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Jessica Chastain Is Listening, Which Is a Good Start—Here’s Hoping She’s Also Learning and Doing

A couple of days ago, we talked about a Twitter exchange between actress Jessica Chastain and a fan about violent vs. non-violent protest that included Chastain taking personal offense at the fan’s use of a Martin Luther King Jr. quote that talked about a specific type of white ally. Yesterday, she posted a video trying to clarify her intentions regarding anti-racism activism and her desire to be of better service.

In the above video, Chastain talks about “hearing people:”

I’m making a video because my heart is very heavy.

I’ve learned so much in the past few days about the trauma many people are experiencing in our country. I’ve had the opportunity to listen more than to speak and it’s really hard to express my feelings, my thoughts in 140 characters on twitter so here’s my first video.

I wanted you guys to know that I hear you. I wanted you to know that I’m committed to creating transformative social change that I am committed to dismantling systems of oppression.

I share in the sadness of what is happening in this country. I hear you and you may never have met me but I love you.

It’s good to see that she’s taking in what people are saying, even if she’s not being terribly specific about what exactly she’s taking in. The other important point that she brings up that I completely agree with is that it’s “hard to express [feelings…] in 140 characters on Twitter.”

Twitter, and social media in general, is not really a great platform or format to do any kind of nuanced discussing or learning about a topic as complex as racist oppression in America. What it is good for is calls to action: Donate here. Go to this rally. Support this organization. Read this book.

However, in order to be able to have specific, succinct calls to action, one first has to be clear about what exactly they want action for, or what they’re hoping to accomplish, by doing some learning on one’s own and, yes, listening, and perhaps asking for recommendations on where one should go for continuing education on a specific part of the problem.

As this post at Jezebel puts it, “there’s nothing wrong with becoming more empathic [sic], but letting people know you “share in [their] sadness” with a vague and apolitical video is … not the most helpful thing a wealthy, reasonably well-respected person with a large platform could be doing. (What “social change” are you committed to? Which “systems of oppression” have made your heart so heavy?)”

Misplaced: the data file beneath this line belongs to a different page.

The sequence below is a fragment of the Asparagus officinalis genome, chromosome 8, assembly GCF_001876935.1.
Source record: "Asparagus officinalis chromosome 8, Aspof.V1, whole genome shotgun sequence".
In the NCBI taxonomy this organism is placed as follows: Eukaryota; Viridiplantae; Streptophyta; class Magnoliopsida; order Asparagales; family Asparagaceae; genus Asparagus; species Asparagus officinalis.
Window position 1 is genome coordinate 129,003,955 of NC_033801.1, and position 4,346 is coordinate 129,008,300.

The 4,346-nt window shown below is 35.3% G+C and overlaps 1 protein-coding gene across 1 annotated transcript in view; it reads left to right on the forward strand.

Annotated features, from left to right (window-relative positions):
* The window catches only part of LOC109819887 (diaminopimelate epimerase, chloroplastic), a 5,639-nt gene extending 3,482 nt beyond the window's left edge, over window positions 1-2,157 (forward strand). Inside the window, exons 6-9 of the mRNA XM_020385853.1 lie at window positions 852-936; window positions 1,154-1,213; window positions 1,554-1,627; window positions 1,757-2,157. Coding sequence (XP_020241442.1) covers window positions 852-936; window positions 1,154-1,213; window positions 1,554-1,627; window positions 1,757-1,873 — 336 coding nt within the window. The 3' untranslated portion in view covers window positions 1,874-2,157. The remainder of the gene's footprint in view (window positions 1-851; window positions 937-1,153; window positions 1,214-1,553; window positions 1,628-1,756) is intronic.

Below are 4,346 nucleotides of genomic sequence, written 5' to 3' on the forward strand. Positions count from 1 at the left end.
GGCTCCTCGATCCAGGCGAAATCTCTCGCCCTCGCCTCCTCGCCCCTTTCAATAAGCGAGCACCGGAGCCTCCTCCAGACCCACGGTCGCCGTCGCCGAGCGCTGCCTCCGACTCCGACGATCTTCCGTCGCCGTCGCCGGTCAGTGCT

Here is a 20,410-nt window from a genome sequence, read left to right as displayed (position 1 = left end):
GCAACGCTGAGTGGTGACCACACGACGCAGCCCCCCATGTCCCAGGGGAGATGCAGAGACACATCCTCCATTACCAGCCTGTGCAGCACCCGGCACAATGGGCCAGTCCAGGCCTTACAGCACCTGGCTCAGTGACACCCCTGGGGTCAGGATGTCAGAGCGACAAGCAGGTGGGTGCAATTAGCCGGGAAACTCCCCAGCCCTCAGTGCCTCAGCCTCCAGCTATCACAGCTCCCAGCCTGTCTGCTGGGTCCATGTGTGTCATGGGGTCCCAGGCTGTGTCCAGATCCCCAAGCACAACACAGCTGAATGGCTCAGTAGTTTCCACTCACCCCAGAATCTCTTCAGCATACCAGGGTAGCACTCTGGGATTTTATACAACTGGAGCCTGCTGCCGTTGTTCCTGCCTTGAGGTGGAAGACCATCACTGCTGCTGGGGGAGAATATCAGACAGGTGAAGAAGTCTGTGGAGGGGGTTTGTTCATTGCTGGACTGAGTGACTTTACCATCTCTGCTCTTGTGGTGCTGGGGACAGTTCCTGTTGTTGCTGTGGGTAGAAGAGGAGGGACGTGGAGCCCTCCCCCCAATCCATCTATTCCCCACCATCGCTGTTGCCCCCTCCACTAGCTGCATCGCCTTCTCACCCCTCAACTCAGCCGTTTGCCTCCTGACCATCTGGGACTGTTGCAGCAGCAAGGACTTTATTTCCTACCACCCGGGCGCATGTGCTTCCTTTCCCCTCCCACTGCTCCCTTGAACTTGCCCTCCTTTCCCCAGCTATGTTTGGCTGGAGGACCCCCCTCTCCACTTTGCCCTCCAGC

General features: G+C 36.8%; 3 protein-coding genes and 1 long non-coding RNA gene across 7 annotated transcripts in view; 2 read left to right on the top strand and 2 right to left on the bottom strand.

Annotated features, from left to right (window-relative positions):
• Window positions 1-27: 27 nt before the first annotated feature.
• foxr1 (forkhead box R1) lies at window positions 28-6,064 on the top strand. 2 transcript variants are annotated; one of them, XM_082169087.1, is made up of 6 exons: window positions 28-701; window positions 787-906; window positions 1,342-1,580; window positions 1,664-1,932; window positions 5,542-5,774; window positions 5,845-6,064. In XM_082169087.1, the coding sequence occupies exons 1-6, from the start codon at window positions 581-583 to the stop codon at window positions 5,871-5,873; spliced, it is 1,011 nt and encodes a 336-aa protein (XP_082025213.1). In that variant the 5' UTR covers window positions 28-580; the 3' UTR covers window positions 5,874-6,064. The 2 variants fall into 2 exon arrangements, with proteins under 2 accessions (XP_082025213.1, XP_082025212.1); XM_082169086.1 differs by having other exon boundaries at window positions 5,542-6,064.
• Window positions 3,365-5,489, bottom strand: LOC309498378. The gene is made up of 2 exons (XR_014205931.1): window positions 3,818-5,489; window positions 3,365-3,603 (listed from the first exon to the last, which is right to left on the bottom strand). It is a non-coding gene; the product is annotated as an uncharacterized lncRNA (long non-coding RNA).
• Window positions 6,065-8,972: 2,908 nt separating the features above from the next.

It’s clear that she favors non-violent protest. Honestly, so do I. I’ve never been a person who would or could take to the streets with Molotov cocktails. However, I’m very wary about talking about the appropriateness or inappropriateness of violent responses from oppressed groups, because I understand that the violence sometimes employed in protest is a response to not being heard.

When people question or complain about riots, for example, asking how black people could “destroy their own neighborhoods” or what have you, I think about the fact that black people too often are dismissed when they do try to do things peacefully, their peaceful protests drowned out by rhetoric that essentially forces them as a community to have to defend their right to be treated like human beings.

People, and the media, only seem to really pay attention when violence breaks out. And so, rioting has always been employed by people who aren’t heard any other way. White people have the privilege of non-violent protest, because white people are generally listened to. This is just one of many dynamics that people need to understand when talking about protest. Not everyone gets to protest the same way.

I want Chastain as an ally, and I genuinely believe she’s trying to be one. I also think she could stand to do a bit more listening and a bit more learning about anti-racism activism (it’s a huge, systemic problem with a lot of moving parts, and getting clear on exactly where one wants to focus their activism would be helpful: prison reform? police brutality? economic inequality? discrimination in the workplace and pay inequality? racism in education?) before she uses her platform to spread a message.

Education is an essential part of activism.

(image: screencap)

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